If anyone could manage a frustrating win, it would be the Los Angeles Chargers. Their 6-0 victory over the New England Patriots did little to restore confidence in the unit but may have extended the life of head coach Brandon Staley, for better or worse. Draft position concerns aside, that could be the bigger concern for the Chargers fanbase.
Nevertheless, the goal is ostensibly to win games. And technically the Chargers did that. And, technically, they are still in the AFC playoff race.
More than anything else, however, fans might be happy that the Chargers-Patriots matchup finished earlier than any other game in the early slate. A boring duel of punters was finally put to rest, opening up fans to watch some of the more exciting matchups throughout the day.
The Chargers Offense Was Trudgery
It was beyond a messy day for the offense. In a heavy downpour, Los Angeles managed just 4.0 yards per play. They converted 33 percent of their first down tries and finished the game averaging -0.15 expected points per play.
Justin Herbert played an uncharacteristically poor game from the perspective of decision-making and ball placement, echoing some of the issues he had last week. On the occasions he looked like his normal self with high-level accuracy and quick-strike efficacy, he was treated to lost contested catches and drops from his receivers.
When one element of the passing game was working, the other wasn’t. Often, multiple elements would collapse at once, with the normally sure-footed route-runner Keenan Allen looking unable to separate on intermediate concepts against mediocre cornerbacks.
It even seemed like Herbert’s checks into and out of plays were ill-advised, getting into runs on third down against a heavy box and keeping the ball on a read-option where the unblocked defender had a bead on the quarterback, not the running back.
Players with big key plays could not maintain that level of performance throughout the game. No one is discussing Johnston’s 27-yard catch because of a crucial third-down drop later in the same drive. Nothing will be said of Donald Parham’s surprising lead blocking in the game because of multiple drops.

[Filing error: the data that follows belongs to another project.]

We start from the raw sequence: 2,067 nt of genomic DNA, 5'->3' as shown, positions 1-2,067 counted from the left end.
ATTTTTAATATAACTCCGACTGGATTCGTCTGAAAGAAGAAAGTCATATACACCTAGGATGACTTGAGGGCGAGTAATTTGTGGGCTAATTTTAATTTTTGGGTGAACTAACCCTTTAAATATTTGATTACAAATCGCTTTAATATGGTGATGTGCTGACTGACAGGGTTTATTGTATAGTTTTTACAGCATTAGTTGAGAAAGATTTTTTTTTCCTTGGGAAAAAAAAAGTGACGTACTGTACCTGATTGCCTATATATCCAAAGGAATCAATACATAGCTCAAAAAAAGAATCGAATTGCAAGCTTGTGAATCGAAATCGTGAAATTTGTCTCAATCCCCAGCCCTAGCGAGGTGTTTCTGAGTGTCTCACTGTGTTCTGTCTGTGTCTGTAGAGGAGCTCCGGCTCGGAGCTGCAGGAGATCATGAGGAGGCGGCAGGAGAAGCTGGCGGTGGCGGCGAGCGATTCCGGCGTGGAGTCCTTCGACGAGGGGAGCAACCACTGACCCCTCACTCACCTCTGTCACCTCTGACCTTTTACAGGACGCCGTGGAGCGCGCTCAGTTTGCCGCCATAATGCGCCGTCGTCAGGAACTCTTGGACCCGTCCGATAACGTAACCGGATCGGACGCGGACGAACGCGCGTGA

That has nothing to do with the fact that media narratives often unfairly focus on negatives more than positives – that happens and often distorts the value a player brought to a game. But in this case, these are genuine concerns that contributed to the offense scoring a paltry six points.
At the end of the day, the Chargers were lucky that they didn’t have to rely on any heroics from Herbert to finish out the game – once they took the lead, they never gave it back. Or, perhaps more appropriately, the Patriots were unable to take it back.
A few big plays punctuated Herbert’s day – a 27-yard pass to Quentin Johnston to get out of their own goal line and a game-finishing 23-yard pass to Alex Erickson – but it was mostly drudgery and frustration.
It didn’t help that the running game was anemic. That shouldn’t be surprising – the Patriots defense has been disappointing this year in the aggregate but they actually have the top run defense in EPA per play. They don’t allow high value rushes.
The Chargers did nothing to change that. Austin Ekeler looked out of sync with the rest of the offense, both on the ground and in the air. He was late to hit his holes as a runner, couldn’t break tackles and couldn’t hold on to the ball.